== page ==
British Museum celebrates a year of generosity

In 2011/12 The British Museum was fortunate to be able to acquire a wide range of objects, from the large-scale to the humble, due to the unstinting generosity of individual donors, fundraising bodies and foundations. Acquisitions include: the funding from Hamish Parker to acquire a complete set of Picasso’s Vollard Suite produced in the 1930s (currently drawing crowds to the Prints and Drawings gallery); an extraordinary set of 17th century private tokens from London which provided small change for local goods and services across the city; and the Museum’s most recent acquisition – made just last week was a donation of a pin badge commemorating the visit of Aung San Suu Kyi’s visit to the UK, which shows her as a modern saint with the London Eye as a halo. All acquisitions both large and small ensure that the Museum continues to reflect world culture, both ancient and contemporary.

The British Museum

Equally important is the display of the collection. Thanks to funding from Citi the museum has been able to re-display the BM’s pre-eminent collection of coins and banknotes, presenting a significant new history of the world through the prism of currency. The opening of the gallery at a time of global financial crisis reminds us of the long history of boom and bust, bubbles and slumps. The gallery investigates the extraordinarily wide range of forms money can take and the equally extraordinary range of uses to which people have put their money over the centuries. Future galleries include a major redisplay of the gallery of early modern Europe, looking at the wider world of Sutton Hoo. This has been made possible by a generous donation from Sir Paul and Lady Ruddock. The BM’s collections on this period are among the best in the world and reach from North Africa to Scandinavia and from the Atlantic to the Asian Steppes. The new display will open in 2013/14. In addition the Museum can announce generous new funding from the Rothschild Foundation to support the re-display of the famous Waddesdon Bequest. The bequest was originally made to the Museum in 1898 and is one of the most remarkable collections of its kind, a group of almost 300 objects of medieval and renaissance jewellery, metalwork, glass and ceramics including the extraordinary Holy Thorn Reliquary and the Lyte Jewel (which will feature in the Shakespeare exhibition). The collection will be displayed in its entirety in an original Smirke designed room beyond the Enlightenment Gallery.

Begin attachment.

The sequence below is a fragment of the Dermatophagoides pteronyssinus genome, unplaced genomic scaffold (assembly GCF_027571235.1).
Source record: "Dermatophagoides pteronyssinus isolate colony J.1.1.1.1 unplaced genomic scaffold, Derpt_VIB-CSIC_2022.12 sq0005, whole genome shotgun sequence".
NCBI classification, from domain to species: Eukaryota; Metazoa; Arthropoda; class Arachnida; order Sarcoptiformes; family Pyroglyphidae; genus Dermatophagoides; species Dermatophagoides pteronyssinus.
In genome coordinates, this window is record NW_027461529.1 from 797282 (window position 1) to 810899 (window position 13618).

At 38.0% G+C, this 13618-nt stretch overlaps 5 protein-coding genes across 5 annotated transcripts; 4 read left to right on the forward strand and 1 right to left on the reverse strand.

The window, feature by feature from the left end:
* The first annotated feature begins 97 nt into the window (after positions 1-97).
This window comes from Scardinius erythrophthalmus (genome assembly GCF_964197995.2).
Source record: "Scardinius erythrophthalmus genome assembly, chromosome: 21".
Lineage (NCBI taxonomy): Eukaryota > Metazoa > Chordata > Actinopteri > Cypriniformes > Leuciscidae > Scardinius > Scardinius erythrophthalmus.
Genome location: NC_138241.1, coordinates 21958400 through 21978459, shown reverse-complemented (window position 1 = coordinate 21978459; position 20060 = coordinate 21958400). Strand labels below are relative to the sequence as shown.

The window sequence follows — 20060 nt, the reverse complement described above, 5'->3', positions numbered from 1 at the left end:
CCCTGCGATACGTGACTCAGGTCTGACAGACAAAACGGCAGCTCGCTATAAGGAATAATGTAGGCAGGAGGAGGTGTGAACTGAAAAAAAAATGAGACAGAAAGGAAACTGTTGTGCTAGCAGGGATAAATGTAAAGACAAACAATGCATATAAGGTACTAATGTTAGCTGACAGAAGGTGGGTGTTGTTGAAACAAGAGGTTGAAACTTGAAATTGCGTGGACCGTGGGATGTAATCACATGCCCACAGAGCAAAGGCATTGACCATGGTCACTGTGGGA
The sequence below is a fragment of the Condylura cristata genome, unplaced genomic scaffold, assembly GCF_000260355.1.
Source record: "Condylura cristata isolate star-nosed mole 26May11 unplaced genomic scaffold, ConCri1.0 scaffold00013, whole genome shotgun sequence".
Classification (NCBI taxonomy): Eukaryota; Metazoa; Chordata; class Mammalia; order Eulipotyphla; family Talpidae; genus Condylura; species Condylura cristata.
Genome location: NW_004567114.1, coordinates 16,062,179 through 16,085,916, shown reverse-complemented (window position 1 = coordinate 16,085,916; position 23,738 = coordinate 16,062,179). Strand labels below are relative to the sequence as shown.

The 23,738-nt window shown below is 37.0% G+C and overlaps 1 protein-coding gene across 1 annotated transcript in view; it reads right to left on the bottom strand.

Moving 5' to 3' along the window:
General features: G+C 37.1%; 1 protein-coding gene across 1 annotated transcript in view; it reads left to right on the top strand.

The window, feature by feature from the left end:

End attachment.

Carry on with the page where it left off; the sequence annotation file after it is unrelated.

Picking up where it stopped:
Funding for the Museum’s major capital project, the World Conservation and Exhibitions Centre received a further £10 million funding from the Heritage Lottery Fund ensuring the project is now nearly 90% funded. Building work continues and the Centre will open in March 2014 with a major exhibition on the Vikings. The BP exhibition (working title The Viking World’) is a collaboration with the National Museum of Denmark and the Museum for Prehistory and Early History in Berlin and will emphasise the significance of the Vikings in a global context, rather than in the usual focus on northern Europe and the North Atlantic. The Viking age was a period of major change, both in terms of the Viking impact on neighbouring areas, and the introduction of external influences into Scandinavia. Viking Scandinavia was more diverse than previously recognised, and drew external influences from both Christian Europe and the Islamic World. The exhibition will explore these cultural influences, and will highlight recent reinterpretations of the Vikings. It will include major finds never seen before in the UK, including a purpose-built representation of the longest Viking ship ever found, the warship ‘Roskilde 6’. At 37m long it will incorporate the surviving elements of the ship in a framework which indicates the total size and shape of the ship, and highlights the capacity of the new exhibition space. In addition to objects from Scandinavia and the UK, the exhibition will also include finds from Russia and eastern Europe, as well as treasures from the BM’s own collection including the Vale of York hoard, found in 2007. The BM version of the exhibition will also include a section on the continued legacy of the Vikings in the UK today.

The generosity of the Dorset Foundation and money from the Art Fund Prize has supported the BM’s national programmes across the UK. A series of Spotlight Tours of single objects begins with the loan of an important sculpture of Herakles travel to Bexhill, followed by the Gayer Anderson Egyptian Cat to Shetland and the Mildenhall Great Dish to Suffolk. The Dorset Foundation has committed funds to support national activity for the next three years. This will include a major new touring exhibition which will explore the diversity of the Roman Empire and a partnership gallery at Lews Castle, Shetland. –

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